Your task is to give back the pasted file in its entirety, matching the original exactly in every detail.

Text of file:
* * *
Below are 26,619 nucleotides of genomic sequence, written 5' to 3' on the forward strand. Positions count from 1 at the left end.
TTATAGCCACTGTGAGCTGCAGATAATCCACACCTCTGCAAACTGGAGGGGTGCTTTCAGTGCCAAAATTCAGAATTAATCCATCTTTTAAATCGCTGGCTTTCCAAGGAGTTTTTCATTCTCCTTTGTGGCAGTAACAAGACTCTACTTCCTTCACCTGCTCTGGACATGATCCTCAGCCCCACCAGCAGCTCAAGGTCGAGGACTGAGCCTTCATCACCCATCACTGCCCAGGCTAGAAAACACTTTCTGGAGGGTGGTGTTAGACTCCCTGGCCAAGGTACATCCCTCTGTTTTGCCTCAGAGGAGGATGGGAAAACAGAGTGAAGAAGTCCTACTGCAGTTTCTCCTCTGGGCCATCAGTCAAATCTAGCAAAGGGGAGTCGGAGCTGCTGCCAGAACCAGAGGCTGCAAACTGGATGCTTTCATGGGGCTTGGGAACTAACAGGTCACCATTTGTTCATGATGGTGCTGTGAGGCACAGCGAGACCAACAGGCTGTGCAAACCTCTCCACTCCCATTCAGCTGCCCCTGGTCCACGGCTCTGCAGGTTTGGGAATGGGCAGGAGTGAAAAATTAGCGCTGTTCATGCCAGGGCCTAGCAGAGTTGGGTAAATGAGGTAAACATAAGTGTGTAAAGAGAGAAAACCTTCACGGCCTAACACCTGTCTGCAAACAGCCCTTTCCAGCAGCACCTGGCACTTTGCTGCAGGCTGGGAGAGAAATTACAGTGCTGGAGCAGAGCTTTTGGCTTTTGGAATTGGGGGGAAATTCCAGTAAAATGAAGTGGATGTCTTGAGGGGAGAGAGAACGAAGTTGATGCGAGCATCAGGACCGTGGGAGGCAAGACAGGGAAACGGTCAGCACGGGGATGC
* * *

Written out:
Below are 26,619 nucleotides of genomic sequence, written 5' to 3' on the forward strand. Positions count from 1 at the left end.
TTATAGCCACTGTGAGCTGCAGATAATCCACACCTCTGCAAACTGGAGGGGTGCTTTCAGTGCCAAAATTCAGAATTAATCCATCTTTTAAATCGCTGGCTTTCCAAGGAGTTTTTCATTCTCCTTTGTGGCAGTAACAAGACTCTACTTCCTTCACCTGCTCTGGACATGATCCTCAGCCCCACCAGCAGCTCAAGGTCGAGGACTGAGCCTTCATCACCCATCACTGCCCAGGCTAGAAAACACTTTCTGGAGGGTGGTGTTAGACTCCCTGGCCAAGGTACATCCCTCTGTTTTGCCTCAGAGGAGGATGGGAAAACAGAGTGAAGAAGTCCTACTGCAGTTTCTCCTCTGGGCCATCAGTCAAATCTAGCAAAGGGGAGTCGGAGCTGCTGCCAGAACCAGAGGCTGCAAACTGGATGCTTTCATGGGGCTTGGGAACTAACAGGTCACCATTTGTTCATGATGGTGCTGTGAGGCACAGCGAGACCAACAGGCTGTGCAAACCTCTCCACTCCCATTCAGCTGCCCCTGGTCCACGGCTCTGCAGGTTTGGGAATGGGCAGGAGTGAAAAATTAGCGCTGTTCATGCCAGGGCCTAGCAGAGTTGGGTAAATGAGGTAAACATAAGTGTGTAAAGAGAGAAAACCTTCACGGCCTAACACCTGTCTGCAAACAGCCCTTTCCAGCAGCACCTGGCACTTTGCTGCAGGCTGGGAGAGAAATTACAGTGCTGGAGCAGAGCTTTTGGCTTTTGGAATTGGGGGGAAATTCCAGTAAAATGAAGTGGATGTCTTGAGGGGAGAGAGAACGAAGTTGATGCGAGCATCAGGACCGTGGGAGGCAAGACAGGGAAACGGTCAGCACGGGGATGC